defines a set of ABNF (see RFC2234[12]) RFC2234[13]) productions that are later
   re-used for the definitions for the configuration file syntax and
   registry entries:

   algo-id                 =    "NOENCR" / "AES" / "DES" / "3DES" / "IDEA" /
                                "HMAC-MD5-96" / "HMAC-SHA1-96"

   scope                   =    "HOSTLOCAL" / "LINKLOCAL"

   key                     =    base64

   version_number          =    1*10DIGIT

   key_value               =    "(" algo-id "," key ")"

   address                 =    IPv4address / IPv6address / "BROADCAST"

   port                    =    1*5DIGIT

   Given the definition above, a key entry MUST be specified using this
   notation:

   	    "("algo-id","base64string")"

   algo-id is one of the character strings specified above. For
   algo-id==``NOENCR'' the other fields are ignored. The delimiting
   commas MUST always be present though.

   A Base64 string consists of the characters defined in the Base64
   char-set (see RFC1521[6]) RFC1521[7]) including all eventual padding characters,
   i.e. the length of a Base64-string is always a multiple of 4.

   The scope parameter is used to configure an IP-Multicast scope and
   may be set to either "HOSTLOCAL" or "LINKLOCAL". Implementations
   SHOULD choose an appropriate IP-Multicast scope depending on the
   value of this parameter and construct an effective IP-Address
   considering the specifications of Section 6.1.

   The use of broadcast is configured by providing the value
   "BROADCAST" for the address field. If broadcast has been configured,
   implementations SHOULD use the network broadcast address for the
   used IP version instead of the standard multicast address.

   The version_number parameter specifies a version number for the used
   configuration entity.

12.1 File based parameter storage

   The file name for an Mbus configuration file is ".mbus" in the
   user's home-directory. If an environment variable called MBUS is
   defined implementations SHOULD interpret the value of this variable
   as a fully qualified file name that is to be used for the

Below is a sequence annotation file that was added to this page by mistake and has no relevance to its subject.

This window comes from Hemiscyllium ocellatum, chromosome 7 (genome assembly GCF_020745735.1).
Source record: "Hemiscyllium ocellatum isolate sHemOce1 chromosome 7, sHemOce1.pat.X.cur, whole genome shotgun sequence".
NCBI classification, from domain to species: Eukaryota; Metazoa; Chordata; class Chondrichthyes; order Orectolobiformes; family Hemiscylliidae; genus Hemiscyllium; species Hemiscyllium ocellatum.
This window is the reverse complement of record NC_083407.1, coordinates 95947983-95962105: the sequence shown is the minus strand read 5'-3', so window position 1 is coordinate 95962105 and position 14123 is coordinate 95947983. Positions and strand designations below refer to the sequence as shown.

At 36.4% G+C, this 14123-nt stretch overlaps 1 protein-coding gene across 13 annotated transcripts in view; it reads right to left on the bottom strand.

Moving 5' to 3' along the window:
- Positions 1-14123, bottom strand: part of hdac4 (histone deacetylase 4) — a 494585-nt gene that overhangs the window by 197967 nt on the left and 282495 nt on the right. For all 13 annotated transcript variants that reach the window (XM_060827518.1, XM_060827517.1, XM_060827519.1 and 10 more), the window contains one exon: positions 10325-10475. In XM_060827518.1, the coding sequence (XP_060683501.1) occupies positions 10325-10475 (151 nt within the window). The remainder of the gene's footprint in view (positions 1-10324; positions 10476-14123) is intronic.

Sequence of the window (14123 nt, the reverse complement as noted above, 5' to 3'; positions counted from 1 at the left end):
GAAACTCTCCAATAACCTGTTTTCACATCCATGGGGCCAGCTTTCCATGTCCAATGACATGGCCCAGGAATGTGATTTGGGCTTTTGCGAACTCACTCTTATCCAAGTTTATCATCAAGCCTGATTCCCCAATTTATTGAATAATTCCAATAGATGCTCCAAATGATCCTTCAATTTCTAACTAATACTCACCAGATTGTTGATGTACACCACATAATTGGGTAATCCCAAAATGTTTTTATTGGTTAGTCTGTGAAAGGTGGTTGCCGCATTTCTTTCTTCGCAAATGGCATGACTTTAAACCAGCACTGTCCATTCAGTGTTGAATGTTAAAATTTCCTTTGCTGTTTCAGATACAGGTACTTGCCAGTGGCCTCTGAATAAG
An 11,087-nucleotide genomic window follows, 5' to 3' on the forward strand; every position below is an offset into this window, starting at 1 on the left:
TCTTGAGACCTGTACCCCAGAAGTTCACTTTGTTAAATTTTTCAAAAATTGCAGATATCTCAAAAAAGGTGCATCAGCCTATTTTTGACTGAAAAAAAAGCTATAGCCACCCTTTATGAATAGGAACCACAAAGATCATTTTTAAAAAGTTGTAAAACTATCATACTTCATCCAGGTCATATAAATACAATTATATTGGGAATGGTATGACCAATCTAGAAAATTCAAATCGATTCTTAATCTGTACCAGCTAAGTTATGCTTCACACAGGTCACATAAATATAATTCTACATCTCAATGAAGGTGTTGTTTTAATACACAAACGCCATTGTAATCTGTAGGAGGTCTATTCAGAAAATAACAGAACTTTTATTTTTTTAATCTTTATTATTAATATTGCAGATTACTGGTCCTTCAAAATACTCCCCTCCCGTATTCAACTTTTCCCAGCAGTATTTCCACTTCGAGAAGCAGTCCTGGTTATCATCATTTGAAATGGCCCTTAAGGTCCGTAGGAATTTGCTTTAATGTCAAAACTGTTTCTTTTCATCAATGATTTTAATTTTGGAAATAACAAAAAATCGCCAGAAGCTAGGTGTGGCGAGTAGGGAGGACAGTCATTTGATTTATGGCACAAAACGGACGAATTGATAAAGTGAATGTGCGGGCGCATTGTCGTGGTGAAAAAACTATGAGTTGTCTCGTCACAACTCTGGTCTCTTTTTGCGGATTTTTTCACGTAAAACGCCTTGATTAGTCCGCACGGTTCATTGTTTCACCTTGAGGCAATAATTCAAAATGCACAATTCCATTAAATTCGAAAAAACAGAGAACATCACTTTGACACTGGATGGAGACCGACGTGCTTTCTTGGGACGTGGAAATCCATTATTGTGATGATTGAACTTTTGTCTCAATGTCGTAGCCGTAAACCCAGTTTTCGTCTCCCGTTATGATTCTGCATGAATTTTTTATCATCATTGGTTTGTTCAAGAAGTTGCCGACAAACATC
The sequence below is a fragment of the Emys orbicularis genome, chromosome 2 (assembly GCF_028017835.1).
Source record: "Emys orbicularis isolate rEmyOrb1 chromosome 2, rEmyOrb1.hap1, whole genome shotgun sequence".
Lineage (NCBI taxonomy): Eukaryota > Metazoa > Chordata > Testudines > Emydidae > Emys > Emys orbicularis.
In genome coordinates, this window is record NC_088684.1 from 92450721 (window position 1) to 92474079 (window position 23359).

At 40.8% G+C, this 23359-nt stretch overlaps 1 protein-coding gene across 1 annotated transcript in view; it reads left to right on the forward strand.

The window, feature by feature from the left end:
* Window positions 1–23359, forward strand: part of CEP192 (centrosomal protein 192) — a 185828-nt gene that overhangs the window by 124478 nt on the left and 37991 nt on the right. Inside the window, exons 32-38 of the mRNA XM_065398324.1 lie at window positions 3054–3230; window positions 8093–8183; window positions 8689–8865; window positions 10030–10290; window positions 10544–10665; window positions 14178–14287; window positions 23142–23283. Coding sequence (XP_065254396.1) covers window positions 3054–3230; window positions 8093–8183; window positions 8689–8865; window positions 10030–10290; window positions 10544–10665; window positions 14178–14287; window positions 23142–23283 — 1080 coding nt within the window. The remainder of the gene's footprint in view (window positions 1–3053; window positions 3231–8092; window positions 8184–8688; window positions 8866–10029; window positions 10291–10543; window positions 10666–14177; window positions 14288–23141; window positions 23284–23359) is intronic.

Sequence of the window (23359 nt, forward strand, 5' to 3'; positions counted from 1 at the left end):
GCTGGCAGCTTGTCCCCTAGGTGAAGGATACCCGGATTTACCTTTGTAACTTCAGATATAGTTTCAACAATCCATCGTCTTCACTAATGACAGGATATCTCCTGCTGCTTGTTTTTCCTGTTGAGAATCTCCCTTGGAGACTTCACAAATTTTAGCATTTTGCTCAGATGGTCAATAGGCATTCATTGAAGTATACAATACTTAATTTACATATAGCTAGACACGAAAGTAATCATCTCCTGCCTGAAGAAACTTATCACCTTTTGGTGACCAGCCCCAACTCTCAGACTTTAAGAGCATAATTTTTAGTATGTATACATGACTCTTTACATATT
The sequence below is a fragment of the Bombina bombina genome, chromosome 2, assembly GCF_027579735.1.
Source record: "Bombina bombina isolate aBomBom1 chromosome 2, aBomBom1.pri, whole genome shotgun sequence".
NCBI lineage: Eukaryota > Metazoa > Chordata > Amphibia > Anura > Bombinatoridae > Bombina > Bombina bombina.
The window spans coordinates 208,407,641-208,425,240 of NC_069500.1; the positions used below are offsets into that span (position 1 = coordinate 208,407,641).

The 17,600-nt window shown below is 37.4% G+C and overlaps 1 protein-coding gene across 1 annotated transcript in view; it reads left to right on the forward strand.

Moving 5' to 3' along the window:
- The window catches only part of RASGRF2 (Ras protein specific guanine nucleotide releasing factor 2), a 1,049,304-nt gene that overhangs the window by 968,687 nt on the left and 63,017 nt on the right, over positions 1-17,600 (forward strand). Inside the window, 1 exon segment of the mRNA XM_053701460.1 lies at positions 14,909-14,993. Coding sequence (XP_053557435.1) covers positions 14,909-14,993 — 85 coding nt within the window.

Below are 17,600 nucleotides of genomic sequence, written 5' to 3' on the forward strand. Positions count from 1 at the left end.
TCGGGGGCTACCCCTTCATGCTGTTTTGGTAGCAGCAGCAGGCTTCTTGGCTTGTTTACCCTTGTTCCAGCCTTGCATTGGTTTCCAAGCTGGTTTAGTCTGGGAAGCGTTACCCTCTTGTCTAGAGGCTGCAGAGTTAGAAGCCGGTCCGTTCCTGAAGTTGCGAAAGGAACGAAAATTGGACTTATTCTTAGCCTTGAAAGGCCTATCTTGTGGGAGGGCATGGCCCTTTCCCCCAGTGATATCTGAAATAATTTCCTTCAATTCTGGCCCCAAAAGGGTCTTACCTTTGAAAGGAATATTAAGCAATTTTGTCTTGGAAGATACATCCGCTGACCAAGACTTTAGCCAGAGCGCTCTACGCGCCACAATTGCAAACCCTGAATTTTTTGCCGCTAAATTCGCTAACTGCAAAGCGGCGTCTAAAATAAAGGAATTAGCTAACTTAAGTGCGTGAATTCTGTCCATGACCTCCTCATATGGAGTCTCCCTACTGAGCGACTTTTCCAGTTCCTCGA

configuration file. Implementations MUST ensure that this file has
   appropriate file permissions that prevent other users to read or
   write it. The file MUST exist before a conference is initiated. Its
   contents MUST be UTF-8 encoded and MUST comply to the following
   syntax definition:

   	      mbus-file     =    mbus-topic LF *(entry LF)

   	      mbus-topic    =    "[MBUS]"

   	      entry         =     1*(version_info / hashkey_info
   	                             / encryptionkey_info / scope_info
   	                             / port_info / address_info)

   	      version_info  =    "CONFIG_VERSION=" version_number

   	      hashkey_info  =    "HASHKEY=" key_value

   	      encrkey_info  =    "ENCRYPTIONKEY=" key_value

   	      scope_info    =    "SCOPE=" scope

   	      port_info     =    "PORT=" port

   	      address_info  =    "ADDRESS=" address

   The following entries are defined: CONFIG_VERSION, HASHKEY,
   ENCRYPTIONKEY, SCOPE, PORT, ADDRESS.

   The entries CONFIG_VERSION, HASHKEY and ENCRYPTIONKEY are mandatory,
   they MUST be present in every Mbus configuration file. The order of
   entries is not significant.

   An example Mbus configuration file:

   	      [MBUS]
   	      CONFIG_VERSION=1
   	      HASHKEY=(HMAC-MD5-96,MTIzMTU2MTg5MTEy)
   	      ENCRYPTIONKEY=(DES,MTIzMTU2MQ==)
   	      SCOPE=HOSTLOCAL
   	      ADDRESS=224.255.222.239
   	      PORT=47000

12.2 Registry based parameter storage

   For systems lacking the concept of a user's home-directory as a
   place for configuration files the suggested database for
   configuration settings (e.g. the Windows9x-, Windows NT-, Windows
   2000-registry) SHOULD be used. The hierarchy for Mbus related
   registry entries is as follows:

   	      HKEY_CURRENT_USER\Software\Mbus

   The entries in this hierarchy section are:

   	      +---------------+--------+----------------+
   	      |Name           | Type   | ABNF production|
   	      +---------------+--------+----------------|
   	      |CONFIG_VERSION | DWORD  | version_number |